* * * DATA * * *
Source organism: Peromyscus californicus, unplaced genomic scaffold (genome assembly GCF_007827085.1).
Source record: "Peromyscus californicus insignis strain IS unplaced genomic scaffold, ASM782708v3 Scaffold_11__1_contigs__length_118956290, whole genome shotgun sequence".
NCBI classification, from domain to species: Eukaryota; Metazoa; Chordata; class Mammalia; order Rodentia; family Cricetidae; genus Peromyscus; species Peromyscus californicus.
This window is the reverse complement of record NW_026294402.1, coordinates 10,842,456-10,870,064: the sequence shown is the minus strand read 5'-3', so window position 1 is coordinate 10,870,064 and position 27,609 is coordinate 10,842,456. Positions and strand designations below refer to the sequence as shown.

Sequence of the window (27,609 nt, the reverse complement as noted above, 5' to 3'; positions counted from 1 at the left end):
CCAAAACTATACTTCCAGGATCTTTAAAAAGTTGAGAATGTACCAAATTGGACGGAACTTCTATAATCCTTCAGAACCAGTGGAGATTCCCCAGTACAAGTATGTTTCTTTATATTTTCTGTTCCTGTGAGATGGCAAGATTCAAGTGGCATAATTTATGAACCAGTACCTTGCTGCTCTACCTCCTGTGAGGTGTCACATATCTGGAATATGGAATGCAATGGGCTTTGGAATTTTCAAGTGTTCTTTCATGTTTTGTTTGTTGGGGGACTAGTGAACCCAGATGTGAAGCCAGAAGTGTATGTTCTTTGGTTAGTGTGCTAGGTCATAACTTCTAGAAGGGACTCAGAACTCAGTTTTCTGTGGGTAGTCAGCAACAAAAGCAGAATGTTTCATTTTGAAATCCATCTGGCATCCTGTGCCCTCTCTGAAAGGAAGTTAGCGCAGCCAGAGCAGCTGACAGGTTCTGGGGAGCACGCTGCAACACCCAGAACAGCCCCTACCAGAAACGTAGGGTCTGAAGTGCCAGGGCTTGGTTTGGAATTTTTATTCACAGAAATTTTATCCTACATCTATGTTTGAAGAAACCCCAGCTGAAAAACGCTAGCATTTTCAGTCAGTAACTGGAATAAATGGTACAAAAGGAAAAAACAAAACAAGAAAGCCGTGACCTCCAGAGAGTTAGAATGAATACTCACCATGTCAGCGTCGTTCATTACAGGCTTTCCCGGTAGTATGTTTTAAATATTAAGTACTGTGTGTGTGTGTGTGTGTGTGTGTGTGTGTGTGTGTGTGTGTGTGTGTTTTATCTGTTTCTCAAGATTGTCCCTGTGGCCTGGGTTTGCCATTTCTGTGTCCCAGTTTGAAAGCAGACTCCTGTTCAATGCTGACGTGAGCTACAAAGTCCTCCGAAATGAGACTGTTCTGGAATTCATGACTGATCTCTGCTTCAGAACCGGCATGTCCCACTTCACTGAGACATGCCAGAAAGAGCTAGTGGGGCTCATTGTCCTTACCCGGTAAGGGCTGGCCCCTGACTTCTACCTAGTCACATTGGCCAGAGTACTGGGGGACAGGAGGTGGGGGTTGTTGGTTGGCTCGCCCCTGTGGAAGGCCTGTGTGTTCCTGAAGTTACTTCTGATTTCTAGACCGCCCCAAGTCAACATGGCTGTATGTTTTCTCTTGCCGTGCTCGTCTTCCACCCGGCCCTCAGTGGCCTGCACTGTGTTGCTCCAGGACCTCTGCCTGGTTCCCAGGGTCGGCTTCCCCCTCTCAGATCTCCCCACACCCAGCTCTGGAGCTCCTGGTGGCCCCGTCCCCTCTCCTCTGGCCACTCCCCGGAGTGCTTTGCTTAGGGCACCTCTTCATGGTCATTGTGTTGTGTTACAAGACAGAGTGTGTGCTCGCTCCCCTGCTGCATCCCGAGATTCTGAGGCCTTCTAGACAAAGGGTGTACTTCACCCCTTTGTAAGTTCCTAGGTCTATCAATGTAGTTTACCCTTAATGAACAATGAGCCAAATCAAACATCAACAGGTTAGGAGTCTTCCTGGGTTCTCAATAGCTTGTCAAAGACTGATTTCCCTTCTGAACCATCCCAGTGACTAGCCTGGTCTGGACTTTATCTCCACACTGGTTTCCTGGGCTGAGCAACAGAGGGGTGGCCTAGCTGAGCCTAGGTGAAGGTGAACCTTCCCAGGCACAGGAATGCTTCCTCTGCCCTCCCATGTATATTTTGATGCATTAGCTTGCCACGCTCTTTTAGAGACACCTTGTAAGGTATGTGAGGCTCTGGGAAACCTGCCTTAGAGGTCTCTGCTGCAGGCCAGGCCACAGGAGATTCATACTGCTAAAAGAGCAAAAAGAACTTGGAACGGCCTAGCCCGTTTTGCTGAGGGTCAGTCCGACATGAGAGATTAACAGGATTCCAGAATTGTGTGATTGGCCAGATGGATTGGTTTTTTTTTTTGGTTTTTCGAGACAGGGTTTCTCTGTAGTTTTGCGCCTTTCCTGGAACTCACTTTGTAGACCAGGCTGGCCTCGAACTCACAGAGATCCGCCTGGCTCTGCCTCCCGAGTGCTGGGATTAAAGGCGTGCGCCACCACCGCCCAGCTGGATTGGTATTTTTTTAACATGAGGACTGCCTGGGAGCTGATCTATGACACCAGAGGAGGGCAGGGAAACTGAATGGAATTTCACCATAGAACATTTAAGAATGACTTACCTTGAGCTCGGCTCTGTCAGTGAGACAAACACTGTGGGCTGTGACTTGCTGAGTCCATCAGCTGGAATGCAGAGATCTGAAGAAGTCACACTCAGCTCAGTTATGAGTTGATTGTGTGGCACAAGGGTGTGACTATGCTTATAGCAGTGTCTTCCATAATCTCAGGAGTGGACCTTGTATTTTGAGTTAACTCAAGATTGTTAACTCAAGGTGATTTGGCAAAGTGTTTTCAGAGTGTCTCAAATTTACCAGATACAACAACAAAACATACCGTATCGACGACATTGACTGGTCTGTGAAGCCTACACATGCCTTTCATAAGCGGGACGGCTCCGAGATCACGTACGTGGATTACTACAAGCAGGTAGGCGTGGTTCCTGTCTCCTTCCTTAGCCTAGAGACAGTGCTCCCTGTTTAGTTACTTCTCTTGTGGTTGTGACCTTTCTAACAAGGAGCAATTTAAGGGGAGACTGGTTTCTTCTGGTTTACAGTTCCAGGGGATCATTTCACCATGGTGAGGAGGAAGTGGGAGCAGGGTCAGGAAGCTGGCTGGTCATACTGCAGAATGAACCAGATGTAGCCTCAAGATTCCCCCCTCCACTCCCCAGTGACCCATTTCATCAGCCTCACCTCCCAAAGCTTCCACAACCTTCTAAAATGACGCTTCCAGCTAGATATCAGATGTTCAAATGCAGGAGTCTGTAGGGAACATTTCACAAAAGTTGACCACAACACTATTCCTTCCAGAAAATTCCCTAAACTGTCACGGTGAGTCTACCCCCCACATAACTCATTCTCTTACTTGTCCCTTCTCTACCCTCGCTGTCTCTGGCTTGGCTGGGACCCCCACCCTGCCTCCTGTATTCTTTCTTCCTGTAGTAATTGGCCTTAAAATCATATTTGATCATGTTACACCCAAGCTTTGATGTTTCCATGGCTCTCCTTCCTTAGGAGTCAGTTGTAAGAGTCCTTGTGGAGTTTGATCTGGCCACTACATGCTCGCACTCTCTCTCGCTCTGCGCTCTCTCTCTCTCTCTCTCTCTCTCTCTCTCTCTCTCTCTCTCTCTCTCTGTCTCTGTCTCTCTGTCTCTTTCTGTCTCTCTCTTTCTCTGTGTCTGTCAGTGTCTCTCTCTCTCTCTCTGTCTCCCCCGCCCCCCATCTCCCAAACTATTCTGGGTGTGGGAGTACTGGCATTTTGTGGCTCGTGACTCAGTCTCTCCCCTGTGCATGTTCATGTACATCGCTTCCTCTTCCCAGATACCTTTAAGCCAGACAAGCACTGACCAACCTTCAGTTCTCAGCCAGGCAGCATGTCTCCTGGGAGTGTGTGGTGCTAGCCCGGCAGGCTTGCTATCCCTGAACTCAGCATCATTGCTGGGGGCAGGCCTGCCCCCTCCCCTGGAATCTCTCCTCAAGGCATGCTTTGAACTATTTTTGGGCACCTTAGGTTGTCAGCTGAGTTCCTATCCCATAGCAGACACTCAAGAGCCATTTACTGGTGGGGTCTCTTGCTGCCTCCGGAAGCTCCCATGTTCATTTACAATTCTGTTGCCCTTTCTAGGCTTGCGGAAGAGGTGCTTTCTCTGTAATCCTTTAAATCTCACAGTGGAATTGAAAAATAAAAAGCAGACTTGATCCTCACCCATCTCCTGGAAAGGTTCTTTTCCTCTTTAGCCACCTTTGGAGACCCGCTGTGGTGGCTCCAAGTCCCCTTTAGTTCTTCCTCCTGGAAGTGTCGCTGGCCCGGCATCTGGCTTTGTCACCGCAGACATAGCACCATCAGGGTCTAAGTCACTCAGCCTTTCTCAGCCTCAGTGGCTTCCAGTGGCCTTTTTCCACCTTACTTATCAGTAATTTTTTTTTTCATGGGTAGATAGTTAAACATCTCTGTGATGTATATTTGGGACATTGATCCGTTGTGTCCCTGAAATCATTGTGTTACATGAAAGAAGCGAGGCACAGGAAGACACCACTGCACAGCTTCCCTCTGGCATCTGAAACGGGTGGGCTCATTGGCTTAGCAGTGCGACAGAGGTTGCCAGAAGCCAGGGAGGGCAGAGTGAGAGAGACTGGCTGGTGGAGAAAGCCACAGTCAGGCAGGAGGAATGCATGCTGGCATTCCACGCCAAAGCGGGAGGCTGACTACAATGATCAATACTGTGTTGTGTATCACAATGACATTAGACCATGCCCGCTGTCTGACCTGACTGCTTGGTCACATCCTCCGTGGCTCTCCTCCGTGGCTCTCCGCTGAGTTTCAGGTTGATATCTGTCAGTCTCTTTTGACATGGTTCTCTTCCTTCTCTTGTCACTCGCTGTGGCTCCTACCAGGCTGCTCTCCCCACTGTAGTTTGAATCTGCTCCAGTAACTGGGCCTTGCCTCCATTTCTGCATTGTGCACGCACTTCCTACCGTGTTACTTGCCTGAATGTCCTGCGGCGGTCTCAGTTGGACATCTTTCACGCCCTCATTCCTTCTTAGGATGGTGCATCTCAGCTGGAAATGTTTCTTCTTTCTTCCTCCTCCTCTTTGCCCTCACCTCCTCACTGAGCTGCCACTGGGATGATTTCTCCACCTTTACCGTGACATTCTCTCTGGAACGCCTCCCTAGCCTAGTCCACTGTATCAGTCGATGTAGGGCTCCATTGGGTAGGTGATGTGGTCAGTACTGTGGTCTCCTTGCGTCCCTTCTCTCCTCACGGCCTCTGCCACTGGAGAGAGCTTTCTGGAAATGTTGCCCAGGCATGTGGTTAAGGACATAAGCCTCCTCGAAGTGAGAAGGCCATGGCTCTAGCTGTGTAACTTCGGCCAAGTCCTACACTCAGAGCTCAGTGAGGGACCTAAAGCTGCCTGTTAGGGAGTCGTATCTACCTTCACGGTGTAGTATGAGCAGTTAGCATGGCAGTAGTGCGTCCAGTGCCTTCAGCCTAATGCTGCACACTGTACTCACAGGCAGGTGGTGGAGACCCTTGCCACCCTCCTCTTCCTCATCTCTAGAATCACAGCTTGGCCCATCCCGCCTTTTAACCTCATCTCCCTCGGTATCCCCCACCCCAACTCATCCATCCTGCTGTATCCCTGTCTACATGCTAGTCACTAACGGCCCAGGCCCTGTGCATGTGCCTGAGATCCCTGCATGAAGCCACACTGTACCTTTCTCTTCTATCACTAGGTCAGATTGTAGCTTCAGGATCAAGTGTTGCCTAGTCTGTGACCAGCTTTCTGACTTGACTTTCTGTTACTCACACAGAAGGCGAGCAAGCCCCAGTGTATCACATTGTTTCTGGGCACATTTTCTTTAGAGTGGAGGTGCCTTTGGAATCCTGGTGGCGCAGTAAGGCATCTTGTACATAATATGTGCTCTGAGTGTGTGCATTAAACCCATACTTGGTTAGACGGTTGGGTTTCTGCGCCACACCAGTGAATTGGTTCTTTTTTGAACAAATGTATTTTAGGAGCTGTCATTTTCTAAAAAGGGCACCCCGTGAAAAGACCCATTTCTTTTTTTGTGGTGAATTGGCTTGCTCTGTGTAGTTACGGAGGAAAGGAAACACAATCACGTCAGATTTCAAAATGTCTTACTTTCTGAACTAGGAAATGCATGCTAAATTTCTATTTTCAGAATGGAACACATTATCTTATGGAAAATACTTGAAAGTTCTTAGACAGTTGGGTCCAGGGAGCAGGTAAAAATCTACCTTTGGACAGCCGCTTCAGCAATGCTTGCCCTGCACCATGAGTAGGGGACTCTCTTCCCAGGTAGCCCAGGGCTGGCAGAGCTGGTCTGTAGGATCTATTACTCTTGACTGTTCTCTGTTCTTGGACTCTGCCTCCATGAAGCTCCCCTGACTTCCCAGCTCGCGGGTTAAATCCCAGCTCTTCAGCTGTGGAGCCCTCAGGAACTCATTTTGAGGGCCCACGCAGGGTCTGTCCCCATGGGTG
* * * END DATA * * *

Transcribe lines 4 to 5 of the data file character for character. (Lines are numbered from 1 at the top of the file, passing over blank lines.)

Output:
This window is the reverse complement of record NW_026294402.1, coordinates 10,842,456-10,870,064: the sequence shown is the minus strand read 5'-3', so window position 1 is coordinate 10,870,064 and position 27,609 is coordinate 10,842,456. Positions and strand designations below refer to the sequence as shown.

Sequence of the window (27,609 nt, the reverse complement as noted above, 5' to 3'; positions counted from 1 at the left end):